Less than six months later, on September 22, 1862, Lincoln declared in the aftermath of the Battle of Antietam:
On the first day of January, in the year of our Lord one thousand eight hundred and sixty-three, all persons held as slaves within any State, or designated part of a State, the people whereof shall then be in rebellion against the United States, shall be then, thenceforth, and forever free.
In “The President's Proclamation,” published in our November 1862 issue, Emerson applauded the pronouncement. Emancipation, he reiterated, was the war’s real moral purpose, and the proclamation would assure that “the lives of our heroes have not been sacrificed in vain.”
William Parker offered a more personal narrative of emancipation in “The Freedman’s Story,” published in two parts in 1866. Beginning with his birth into slavery in Maryland, Parker recalled his life in bondage and his eventual escape to a tenuous freedom in Pennsylvania, where a confrontation with a slaveholder erupted into the violent Christiana Riot of 1851.
The Atlantic also published a number of firsthand accounts of the war itself. In 1864 and 1865, Thomas Wentworth Higginson reported back from the front in the three-part “Leaves From an Officer's Journal,” in which he described his experience serving as the colonel of the country’s first federally authorized black regiment.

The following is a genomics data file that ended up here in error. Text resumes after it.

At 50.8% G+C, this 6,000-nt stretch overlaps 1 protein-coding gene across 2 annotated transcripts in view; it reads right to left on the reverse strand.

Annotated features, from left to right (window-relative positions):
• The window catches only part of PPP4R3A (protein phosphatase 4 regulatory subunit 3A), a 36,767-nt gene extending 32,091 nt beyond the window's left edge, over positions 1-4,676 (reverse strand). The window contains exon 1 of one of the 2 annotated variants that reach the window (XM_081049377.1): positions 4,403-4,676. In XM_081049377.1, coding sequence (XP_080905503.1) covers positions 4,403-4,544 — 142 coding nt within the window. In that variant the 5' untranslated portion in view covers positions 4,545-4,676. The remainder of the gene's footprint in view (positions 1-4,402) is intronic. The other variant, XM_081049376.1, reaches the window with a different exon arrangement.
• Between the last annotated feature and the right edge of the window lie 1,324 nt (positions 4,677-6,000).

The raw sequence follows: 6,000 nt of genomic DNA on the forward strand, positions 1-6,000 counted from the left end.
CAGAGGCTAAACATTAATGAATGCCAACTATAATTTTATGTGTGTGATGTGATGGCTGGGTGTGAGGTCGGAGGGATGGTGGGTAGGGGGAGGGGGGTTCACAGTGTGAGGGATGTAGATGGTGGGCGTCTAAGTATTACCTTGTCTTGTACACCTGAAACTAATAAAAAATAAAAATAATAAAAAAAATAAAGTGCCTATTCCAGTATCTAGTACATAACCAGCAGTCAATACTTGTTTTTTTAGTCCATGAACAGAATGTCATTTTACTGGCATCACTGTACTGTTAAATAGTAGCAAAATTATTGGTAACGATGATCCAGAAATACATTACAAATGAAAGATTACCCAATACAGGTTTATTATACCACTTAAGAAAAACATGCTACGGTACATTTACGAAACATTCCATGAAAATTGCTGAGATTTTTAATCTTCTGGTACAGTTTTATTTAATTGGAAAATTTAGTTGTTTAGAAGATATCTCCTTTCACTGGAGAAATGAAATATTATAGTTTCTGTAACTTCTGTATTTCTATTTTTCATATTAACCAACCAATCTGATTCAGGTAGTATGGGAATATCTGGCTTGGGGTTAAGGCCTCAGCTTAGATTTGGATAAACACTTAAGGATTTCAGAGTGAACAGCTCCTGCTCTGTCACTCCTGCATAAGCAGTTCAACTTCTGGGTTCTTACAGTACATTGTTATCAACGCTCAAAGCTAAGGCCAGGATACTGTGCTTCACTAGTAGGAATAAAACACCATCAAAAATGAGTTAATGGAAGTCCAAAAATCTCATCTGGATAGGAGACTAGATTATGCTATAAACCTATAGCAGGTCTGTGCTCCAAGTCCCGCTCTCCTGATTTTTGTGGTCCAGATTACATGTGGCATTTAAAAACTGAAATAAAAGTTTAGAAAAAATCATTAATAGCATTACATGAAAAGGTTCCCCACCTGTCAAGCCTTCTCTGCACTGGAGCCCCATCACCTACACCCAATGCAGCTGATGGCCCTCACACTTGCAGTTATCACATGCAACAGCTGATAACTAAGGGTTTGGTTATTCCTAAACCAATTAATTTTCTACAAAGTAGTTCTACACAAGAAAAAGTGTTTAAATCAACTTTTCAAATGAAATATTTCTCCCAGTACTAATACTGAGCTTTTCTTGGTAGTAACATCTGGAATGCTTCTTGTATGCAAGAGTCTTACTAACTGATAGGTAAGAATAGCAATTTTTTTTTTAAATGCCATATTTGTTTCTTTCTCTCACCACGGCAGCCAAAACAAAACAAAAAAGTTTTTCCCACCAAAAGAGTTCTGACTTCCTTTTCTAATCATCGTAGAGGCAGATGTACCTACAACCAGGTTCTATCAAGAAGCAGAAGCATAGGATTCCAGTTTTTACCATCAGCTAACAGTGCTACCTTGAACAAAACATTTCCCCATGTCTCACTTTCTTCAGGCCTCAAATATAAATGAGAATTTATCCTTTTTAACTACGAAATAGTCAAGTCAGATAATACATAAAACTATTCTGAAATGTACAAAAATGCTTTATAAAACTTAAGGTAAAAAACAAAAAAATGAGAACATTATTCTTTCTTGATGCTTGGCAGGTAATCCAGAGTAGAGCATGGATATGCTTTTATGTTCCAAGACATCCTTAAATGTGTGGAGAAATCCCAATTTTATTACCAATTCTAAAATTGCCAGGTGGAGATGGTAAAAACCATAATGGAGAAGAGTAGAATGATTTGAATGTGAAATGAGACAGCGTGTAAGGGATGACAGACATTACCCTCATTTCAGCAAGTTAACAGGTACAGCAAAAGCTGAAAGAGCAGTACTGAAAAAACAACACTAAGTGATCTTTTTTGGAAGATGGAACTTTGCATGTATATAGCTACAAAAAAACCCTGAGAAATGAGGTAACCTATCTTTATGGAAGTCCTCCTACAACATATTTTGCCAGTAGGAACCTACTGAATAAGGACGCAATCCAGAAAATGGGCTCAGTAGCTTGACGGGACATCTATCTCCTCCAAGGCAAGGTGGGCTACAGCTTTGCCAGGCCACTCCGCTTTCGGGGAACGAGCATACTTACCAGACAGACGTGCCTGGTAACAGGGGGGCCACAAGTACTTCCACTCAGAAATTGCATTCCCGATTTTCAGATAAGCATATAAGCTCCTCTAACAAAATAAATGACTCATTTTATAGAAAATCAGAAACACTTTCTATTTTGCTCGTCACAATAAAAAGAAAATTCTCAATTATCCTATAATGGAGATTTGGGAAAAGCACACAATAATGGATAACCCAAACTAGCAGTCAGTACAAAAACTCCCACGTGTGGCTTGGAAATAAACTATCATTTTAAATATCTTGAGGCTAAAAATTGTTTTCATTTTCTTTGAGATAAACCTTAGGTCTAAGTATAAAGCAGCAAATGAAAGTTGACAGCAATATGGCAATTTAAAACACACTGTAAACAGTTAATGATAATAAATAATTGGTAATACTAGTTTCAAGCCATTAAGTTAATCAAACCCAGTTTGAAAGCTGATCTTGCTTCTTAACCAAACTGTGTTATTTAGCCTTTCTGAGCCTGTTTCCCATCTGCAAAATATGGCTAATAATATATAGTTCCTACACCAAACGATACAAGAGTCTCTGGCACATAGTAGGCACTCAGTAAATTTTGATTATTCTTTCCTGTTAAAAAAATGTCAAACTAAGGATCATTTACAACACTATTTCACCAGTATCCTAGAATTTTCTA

A decade later, George Cary Eggleston shared his own wartime experience in “A Rebel’s Recollections.” The story, serialized across seven issues of the magazine, introduced a new perspective to The Atlantic: that of a Confederate soldier. Eggleston, who belonged to a family of plantation-owning Virginians, instructed “the reader” that in order to understand the other side of the conflict, he “must make of himself, for the time at least, a Confederate. He must put himself in the place of the Southerners and look at some things through their eyes.”
Meanwhile, as Parker, Higginson, and Eggleston remembered their past experiences and other writers mourned the loss of Lincoln, Frederick Douglass was looking forward. In December 1866’s “Reconstruction” and the next month’s “An Appeal to Congress for Impartial Suffrage,” Douglass entreated the federal legislature to grant black Americans the right to vote. In contrast to Lowell’s and Emerson’s earlier framing of the Civil War as a clear moral struggle over the ultimate fate of slavery, Douglass warned that neither victory nor emancipation assured real freedom.
“This evil principle again seeks admission into our body politic,” he wrote. “It comes now in shape of a denial of political rights to four million loyal colored people. The South does not now ask for slavery. It only asks for a large degraded caste, which shall have no political rights.”
Three years later, Congress ratified the Fifteenth Amendment, granting all citizens unrestricted franchise. But in 1877, a decade after Douglass’s warning, Reconstruction came to an abrupt end when President Rutherford B. Hayes withdrew the last federal troops from the South, and, as The Atlantic marked its 20th anniversary, the Jim Crow era began.